For some reason, I just couldn't do it. I couldn't even order a virgin strawberry daiquiri, a tame, non-alcoholic beverage I've always been kinda curious about. I just stared at the bartender, then turned and stalked out of the bar. The dream went on unruffled - we continued merrily along to a waterslide park with a great buffet - but after I awoke I wondered why I could sock a total stranger but not order a fake drink.
My best guess is that actions in my dreams often seem to happen with little mental input from me and I just accept them as normal, but ordering the drink would require words, and that requires thinking. Once my brain was engaged in the decision-making, my moral standards were, too, and I refused to override them.
Monday, November 26, 2007
I sincerely try to be the best I can in every sense, and when I meet people with different values I'm often tempted to be critical and focus on how I'm different (translation: "better"). I think my behavior is motivated by pride ("I'm so much better than them. I rock.") and fear ("If I tolerate that in them, maybe I'll let my own standards slip.").
Of course, both attitudes are sheer twaddle. First of all, life isn't a competition and God doesn't grade on a curve, so focusing on the differences and/or shortcomings of others only distracts from the real road to progress: looking inside ourselves to improve our own character.
As for the fear that acceptance will lead to moral laxity, Christ was the ultimate example of loving others despite their (often egregious) mistakes. He cared more about what a person truly desired to be than about the mistakes they made along their way. That applied to everyone from weak apostles to reformed persecutors to repentant harlots.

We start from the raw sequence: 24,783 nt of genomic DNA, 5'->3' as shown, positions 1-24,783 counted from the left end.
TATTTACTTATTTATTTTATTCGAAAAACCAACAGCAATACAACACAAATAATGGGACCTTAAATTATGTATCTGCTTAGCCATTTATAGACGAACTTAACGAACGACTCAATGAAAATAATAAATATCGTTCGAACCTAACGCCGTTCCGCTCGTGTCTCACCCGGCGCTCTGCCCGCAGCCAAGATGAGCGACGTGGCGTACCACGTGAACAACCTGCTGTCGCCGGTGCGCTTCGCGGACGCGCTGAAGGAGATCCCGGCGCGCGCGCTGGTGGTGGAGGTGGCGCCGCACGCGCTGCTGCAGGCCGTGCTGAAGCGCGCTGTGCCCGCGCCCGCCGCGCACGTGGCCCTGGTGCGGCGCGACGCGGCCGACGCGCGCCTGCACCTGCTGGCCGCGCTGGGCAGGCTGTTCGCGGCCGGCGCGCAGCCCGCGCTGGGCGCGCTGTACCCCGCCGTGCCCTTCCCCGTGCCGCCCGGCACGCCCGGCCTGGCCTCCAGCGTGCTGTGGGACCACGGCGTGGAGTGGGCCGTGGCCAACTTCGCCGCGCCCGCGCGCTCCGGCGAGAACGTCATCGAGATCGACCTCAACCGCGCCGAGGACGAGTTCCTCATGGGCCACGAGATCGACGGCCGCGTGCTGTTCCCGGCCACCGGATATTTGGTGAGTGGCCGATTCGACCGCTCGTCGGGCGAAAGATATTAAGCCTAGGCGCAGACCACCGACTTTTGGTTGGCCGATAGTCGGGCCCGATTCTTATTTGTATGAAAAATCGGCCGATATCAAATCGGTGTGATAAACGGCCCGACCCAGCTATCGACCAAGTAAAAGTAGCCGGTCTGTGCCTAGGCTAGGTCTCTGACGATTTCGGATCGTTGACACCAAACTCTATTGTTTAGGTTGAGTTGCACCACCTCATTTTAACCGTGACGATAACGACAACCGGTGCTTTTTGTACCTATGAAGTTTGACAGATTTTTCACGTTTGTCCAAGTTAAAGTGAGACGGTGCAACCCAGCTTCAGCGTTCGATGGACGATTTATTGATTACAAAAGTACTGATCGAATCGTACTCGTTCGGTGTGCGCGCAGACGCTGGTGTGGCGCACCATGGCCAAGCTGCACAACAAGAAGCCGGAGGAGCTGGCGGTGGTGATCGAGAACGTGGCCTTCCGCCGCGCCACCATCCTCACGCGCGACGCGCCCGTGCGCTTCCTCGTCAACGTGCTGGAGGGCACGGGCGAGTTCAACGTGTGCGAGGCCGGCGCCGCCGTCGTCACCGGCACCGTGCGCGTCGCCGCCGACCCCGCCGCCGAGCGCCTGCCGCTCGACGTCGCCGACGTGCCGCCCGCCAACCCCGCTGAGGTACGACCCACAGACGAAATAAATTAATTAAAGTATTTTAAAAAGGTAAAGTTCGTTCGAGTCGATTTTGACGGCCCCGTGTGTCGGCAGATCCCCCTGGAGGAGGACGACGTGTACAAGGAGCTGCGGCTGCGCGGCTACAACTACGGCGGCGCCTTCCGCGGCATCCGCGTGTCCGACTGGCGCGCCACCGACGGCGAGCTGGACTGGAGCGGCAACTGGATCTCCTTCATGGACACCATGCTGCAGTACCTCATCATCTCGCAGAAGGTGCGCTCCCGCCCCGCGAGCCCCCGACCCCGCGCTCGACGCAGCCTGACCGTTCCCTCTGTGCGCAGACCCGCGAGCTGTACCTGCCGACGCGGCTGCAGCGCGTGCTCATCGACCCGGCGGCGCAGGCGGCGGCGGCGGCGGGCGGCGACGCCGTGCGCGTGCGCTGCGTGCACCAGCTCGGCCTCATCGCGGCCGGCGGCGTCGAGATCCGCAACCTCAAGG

All that being said, I still struggle with the temptation to judge and compete. It may take years, or even my whole lifetime to break the habit, but I'm determined to keep trying. Lately, I find two principles have helped me a lot.
One is encapsulated in this quote from Sister Hinckley's "Small and Simple Things": "Fifty was my favorite age. It takes about that long to learn to quit competing--to be yourself and settle down to living. It is the age I would like to be through all eternity!" A nice dose of perspective from a woman who was definitely comfortable in her own skin. I just hope I can learn those lessons before my fifth decade.
The other principle is from Stephen R. Covey's original "7 Habits" book. Years ago one of his sons was struggling socially, and Covey realized that he was trying to change his son's behavior mainly to gratify his own sense of self-worth as a parent. He decided that what his son really needed was a father who would let him make his own way and enjoy him for who he was, rather than struggling to mold him into the personality he expected him to be.
That principle of enjoying people rather than wishing to change them has really stuck with me. Of course, there are many instances (especially for parents) when we need to teach correct values and behavior. Most of the time, though--with friends, co-workers, grocery store clerks, etc.--efforts to change behavior would be futile, and probably even inappropriate. In those cases, we are faced with the choice to either grump about what we don't like, or enjoy what we do.